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Traveling Green: Trains as Eco-friendly Transportation

8 April 2020

For the modern traveler, it can be challenging to find ways to respect the environment while still having a leisurely and enjoyable vacation. Train travel makes it easy to stay green, using 30 percent less energy per passenger mile than cars and 20 percent less than planes[1]. Rail operators worldwide are focusing on ways to improve the efficiency and sustainability of their trains.

Alaska Railroad Glenn Aronwits

Amtrak, the American national rail operator, has made a clear commitment to sustainability over the past decade. Amtrak has significantly reduced its carbon footprint by taking measures to reduce fuel consumption, such as installing new forms of green technology and adapting energy-conserving practices. These practices include the installation of lighter train cars, the use of diesel fuel, a regenerative braking system, and an operating system that reduces time spent idling. According to Climate Counts, a nonprofit organization that grades companies according to their environmental practices, Amtrak is a "Striding" company[2]. This means that they have consistently improved on their environmental record, and are a good choice for those looking to support eco-friendly businesses.

Thanks to the prevalence of railways throughout the continent, European trains are highly sustainable. Trains are the primary form of intercity and international travel in Europe, and many of the things that make rail so popular also make it environmentally friendly. For one, many of the European lines are slower, regional trains that make frequents stops. Though high-speed rail is certainly faster, it requires far more fuel, and ends up being less energy efficient than the older models. Train stations are also generally centrally located within a city, meaning that a traveler will not need a second form of transportation to get to their final destination, as is the case with airports.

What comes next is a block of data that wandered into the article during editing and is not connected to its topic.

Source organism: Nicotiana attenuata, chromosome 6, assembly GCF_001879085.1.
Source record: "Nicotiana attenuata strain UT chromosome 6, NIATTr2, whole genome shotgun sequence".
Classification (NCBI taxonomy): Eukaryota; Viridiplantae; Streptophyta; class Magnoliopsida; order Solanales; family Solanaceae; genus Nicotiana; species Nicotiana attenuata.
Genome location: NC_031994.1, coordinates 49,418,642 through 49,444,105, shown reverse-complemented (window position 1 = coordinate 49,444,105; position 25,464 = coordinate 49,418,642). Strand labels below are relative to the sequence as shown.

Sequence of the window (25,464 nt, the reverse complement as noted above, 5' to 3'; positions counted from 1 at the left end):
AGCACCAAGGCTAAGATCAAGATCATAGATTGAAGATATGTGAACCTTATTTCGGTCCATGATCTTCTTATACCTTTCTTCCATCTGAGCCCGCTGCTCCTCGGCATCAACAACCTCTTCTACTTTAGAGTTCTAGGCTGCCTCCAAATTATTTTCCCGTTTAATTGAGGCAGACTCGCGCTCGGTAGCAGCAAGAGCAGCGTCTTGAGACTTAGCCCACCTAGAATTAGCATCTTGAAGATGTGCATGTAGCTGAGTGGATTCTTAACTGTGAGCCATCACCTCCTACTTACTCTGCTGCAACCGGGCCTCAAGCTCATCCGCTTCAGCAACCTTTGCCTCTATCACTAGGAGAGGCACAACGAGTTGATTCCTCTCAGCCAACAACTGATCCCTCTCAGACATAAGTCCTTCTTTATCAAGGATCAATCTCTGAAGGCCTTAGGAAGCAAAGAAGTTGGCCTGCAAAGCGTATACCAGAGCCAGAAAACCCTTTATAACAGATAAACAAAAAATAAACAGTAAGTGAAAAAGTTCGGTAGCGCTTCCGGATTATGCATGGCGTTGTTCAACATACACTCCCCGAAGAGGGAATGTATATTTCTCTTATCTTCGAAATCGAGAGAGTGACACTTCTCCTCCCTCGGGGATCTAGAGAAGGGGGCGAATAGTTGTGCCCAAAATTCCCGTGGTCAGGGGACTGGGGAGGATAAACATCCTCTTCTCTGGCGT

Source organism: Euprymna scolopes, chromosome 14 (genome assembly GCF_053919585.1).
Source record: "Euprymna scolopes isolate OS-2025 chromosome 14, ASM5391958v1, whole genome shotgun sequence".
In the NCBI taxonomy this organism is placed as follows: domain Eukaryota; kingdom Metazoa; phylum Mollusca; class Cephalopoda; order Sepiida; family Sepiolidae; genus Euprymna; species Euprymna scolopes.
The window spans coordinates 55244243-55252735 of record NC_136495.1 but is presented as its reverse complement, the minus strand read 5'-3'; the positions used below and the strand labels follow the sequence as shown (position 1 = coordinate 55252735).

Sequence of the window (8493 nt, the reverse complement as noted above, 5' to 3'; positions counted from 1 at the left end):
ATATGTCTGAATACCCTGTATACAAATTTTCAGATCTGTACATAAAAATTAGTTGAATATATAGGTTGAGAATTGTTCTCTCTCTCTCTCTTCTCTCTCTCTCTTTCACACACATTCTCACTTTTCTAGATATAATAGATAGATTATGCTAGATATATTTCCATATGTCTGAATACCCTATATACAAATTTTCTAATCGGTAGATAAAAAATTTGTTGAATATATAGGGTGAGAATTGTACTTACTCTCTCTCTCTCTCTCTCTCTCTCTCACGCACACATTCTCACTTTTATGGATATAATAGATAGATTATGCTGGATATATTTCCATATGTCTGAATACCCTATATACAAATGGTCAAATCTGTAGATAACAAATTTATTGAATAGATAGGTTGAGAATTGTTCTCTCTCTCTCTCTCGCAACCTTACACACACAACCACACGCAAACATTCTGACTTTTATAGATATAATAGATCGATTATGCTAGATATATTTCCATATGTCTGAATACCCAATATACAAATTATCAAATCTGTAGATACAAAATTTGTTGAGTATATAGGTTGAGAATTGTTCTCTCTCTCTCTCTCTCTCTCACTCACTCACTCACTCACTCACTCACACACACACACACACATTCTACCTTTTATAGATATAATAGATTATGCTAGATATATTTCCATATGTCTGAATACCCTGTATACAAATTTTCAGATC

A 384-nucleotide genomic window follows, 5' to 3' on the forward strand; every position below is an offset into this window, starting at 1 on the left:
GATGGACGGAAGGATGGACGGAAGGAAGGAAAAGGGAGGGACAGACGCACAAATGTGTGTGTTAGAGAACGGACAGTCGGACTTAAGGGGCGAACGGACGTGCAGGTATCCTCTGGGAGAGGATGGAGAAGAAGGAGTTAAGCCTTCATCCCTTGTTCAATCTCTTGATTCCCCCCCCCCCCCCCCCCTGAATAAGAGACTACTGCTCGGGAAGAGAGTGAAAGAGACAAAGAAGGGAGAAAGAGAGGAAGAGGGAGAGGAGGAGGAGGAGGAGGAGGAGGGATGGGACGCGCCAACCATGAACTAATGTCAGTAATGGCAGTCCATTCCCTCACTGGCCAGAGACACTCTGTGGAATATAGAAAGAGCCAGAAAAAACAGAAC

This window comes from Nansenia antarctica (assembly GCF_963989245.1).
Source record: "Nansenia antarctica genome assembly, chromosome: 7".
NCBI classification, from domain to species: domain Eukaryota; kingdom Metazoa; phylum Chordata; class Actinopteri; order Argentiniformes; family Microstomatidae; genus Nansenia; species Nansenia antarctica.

Europe isn't the only region boasting an advanced rail system. Japan's high-speed rail, called Shinkansen, has recently both increased its speed and cut back its energy consumption by 40%. By reducing the bullet train's weight and redesigning the shape and length of the lead nose to be more aerodynamic, the trains are now far more efficient. The heavy usage of Japan's high-speed rail is another factor in its sustainability. The daily capacity of the Shinkansen between Tokyo and Osaka is approximately 320,000. The more heavily trafficked a public transit system is, the more environmentally friendly it becomes.

Mt Fuji and Tokaido Shinkansen

No matter where you travel, rail is a very safe and efficient[3] low-carbon mode of transportation.


[1] Oak Ridge National Laboratory Data on Fuel Efficiency - Transportation Energy Data Book (Edition 30), Table 2.12

[2] "Amtrak (i2 Company)." ClimateCounts.org. Climate Counts, n.d. Web. 03 Sept. 2014.

[3] Schwartz, Henning. "Improving the Sustainability of Transport - The Rail Sector as a Case Study." (n.d.): n. pag. United Nations Sustainable Development Knowledge Platform. International Union of Railways, 10 May 2011. Web. 3 Oct. 2014.